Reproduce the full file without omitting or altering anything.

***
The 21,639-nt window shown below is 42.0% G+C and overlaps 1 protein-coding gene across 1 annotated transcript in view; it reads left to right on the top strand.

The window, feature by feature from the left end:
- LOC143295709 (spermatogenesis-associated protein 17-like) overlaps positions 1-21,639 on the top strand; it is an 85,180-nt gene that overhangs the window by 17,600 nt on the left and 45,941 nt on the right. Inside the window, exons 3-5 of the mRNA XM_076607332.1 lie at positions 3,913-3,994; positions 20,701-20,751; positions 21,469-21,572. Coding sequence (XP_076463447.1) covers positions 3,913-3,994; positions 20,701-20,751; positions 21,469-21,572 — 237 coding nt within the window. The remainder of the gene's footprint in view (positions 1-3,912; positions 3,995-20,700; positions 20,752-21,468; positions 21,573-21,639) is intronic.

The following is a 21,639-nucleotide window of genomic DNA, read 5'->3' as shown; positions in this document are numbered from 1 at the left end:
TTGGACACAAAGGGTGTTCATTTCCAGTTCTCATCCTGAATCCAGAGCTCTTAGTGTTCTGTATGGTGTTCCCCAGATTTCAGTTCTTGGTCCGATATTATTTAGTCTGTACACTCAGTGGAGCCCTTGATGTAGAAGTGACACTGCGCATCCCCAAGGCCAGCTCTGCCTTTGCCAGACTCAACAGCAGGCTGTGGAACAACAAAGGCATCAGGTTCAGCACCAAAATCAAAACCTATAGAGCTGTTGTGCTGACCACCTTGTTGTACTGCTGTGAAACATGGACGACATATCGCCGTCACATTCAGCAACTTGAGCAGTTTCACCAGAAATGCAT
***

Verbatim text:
The 21,639-nt window shown below is 42.0% G+C and overlaps 1 protein-coding gene across 1 annotated transcript in view; it reads left to right on the top strand.

The window, feature by feature from the left end:
- LOC143295709 (spermatogenesis-associated protein 17-like) overlaps positions 1-21,639 on the top strand; it is an 85,180-nt gene that overhangs the window by 17,600 nt on the left and 45,941 nt on the right. Inside the window, exons 3-5 of the mRNA XM_076607332.1 lie at positions 3,913-3,994; positions 20,701-20,751; positions 21,469-21,572. Coding sequence (XP_076463447.1) covers positions 3,913-3,994; positions 20,701-20,751; positions 21,469-21,572 — 237 coding nt within the window. The remainder of the gene's footprint in view (positions 1-3,912; positions 3,995-20,700; positions 20,752-21,468; positions 21,573-21,639) is intronic.

The following is a 21,639-nucleotide window of genomic DNA, read 5'->3' as shown; positions in this document are numbered from 1 at the left end:
TTGGACACAAAGGGTGTTCATTTCCAGTTCTCATCCTGAATCCAGAGCTCTTAGTGTTCTGTATGGTGTTCCCCAGATTTCAGTTCTTGGTCCGATATTATTTAGTCTGTACACTCAGTGGAGCCCTTGATGTAGAAGTGACACTGCGCATCCCCAAGGCCAGCTCTGCCTTTGCCAGACTCAACAGCAGGCTGTGGAACAACAAAGGCATCAGGTTCAGCACCAAAATCAAAACCTATAGAGCTGTTGTGCTGACCACCTTGTTGTACTGCTGTGAAACATGGACGACATATCGCCGTCACATTCAGCAACTTGAGCAGTTTCACCAGAAATGCAT